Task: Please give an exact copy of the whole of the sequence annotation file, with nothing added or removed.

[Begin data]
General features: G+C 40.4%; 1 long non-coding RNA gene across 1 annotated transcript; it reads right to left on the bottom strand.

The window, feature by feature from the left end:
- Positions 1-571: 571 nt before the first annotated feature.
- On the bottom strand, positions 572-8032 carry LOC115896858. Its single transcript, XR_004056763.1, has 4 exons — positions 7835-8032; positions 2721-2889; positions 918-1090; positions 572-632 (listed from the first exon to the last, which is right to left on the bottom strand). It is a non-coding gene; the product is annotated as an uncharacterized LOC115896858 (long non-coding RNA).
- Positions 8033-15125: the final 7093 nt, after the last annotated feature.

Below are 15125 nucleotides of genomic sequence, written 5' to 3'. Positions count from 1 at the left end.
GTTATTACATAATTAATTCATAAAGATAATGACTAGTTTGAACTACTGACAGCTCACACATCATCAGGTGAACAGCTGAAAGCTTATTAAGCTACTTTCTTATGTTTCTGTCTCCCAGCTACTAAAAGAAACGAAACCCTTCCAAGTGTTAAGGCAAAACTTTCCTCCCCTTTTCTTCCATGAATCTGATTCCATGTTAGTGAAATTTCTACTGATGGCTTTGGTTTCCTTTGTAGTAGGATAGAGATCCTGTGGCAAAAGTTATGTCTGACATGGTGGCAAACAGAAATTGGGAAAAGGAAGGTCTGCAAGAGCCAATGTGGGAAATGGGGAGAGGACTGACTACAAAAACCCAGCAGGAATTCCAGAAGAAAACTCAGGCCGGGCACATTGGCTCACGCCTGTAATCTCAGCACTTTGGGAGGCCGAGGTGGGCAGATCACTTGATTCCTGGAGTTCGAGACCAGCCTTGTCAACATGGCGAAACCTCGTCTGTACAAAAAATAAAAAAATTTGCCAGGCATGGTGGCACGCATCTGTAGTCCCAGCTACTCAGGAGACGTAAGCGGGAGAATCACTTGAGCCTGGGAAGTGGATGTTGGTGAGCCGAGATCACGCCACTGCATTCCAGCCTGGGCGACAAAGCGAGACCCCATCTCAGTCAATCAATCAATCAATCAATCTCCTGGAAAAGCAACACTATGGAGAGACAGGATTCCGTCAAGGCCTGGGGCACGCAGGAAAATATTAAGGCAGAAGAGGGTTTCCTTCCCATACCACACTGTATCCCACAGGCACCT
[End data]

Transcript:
General features: G+C 40.4%; 1 long non-coding RNA gene across 1 annotated transcript; it reads right to left on the bottom strand.

The window, feature by feature from the left end:
- Positions 1-571: 571 nt before the first annotated feature.
- On the bottom strand, positions 572-8032 carry LOC115896858. Its single transcript, XR_004056763.1, has 4 exons — positions 7835-8032; positions 2721-2889; positions 918-1090; positions 572-632 (listed from the first exon to the last, which is right to left on the bottom strand). It is a non-coding gene; the product is annotated as an uncharacterized LOC115896858 (long non-coding RNA).
- Positions 8033-15125: the final 7093 nt, after the last annotated feature.

Below are 15125 nucleotides of genomic sequence, written 5' to 3'. Positions count from 1 at the left end.
GTTATTACATAATTAATTCATAAAGATAATGACTAGTTTGAACTACTGACAGCTCACACATCATCAGGTGAACAGCTGAAAGCTTATTAAGCTACTTTCTTATGTTTCTGTCTCCCAGCTACTAAAAGAAACGAAACCCTTCCAAGTGTTAAGGCAAAACTTTCCTCCCCTTTTCTTCCATGAATCTGATTCCATGTTAGTGAAATTTCTACTGATGGCTTTGGTTTCCTTTGTAGTAGGATAGAGATCCTGTGGCAAAAGTTATGTCTGACATGGTGGCAAACAGAAATTGGGAAAAGGAAGGTCTGCAAGAGCCAATGTGGGAAATGGGGAGAGGACTGACTACAAAAACCCAGCAGGAATTCCAGAAGAAAACTCAGGCCGGGCACATTGGCTCACGCCTGTAATCTCAGCACTTTGGGAGGCCGAGGTGGGCAGATCACTTGATTCCTGGAGTTCGAGACCAGCCTTGTCAACATGGCGAAACCTCGTCTGTACAAAAAATAAAAAAATTTGCCAGGCATGGTGGCACGCATCTGTAGTCCCAGCTACTCAGGAGACGTAAGCGGGAGAATCACTTGAGCCTGGGAAGTGGATGTTGGTGAGCCGAGATCACGCCACTGCATTCCAGCCTGGGCGACAAAGCGAGACCCCATCTCAGTCAATCAATCAATCAATCAATCTCCTGGAAAAGCAACACTATGGAGAGACAGGATTCCGTCAAGGCCTGGGGCACGCAGGAAAATATTAAGGCAGAAGAGGGTTTCCTTCCCATACCACACTGTATCCCACAGGCACCT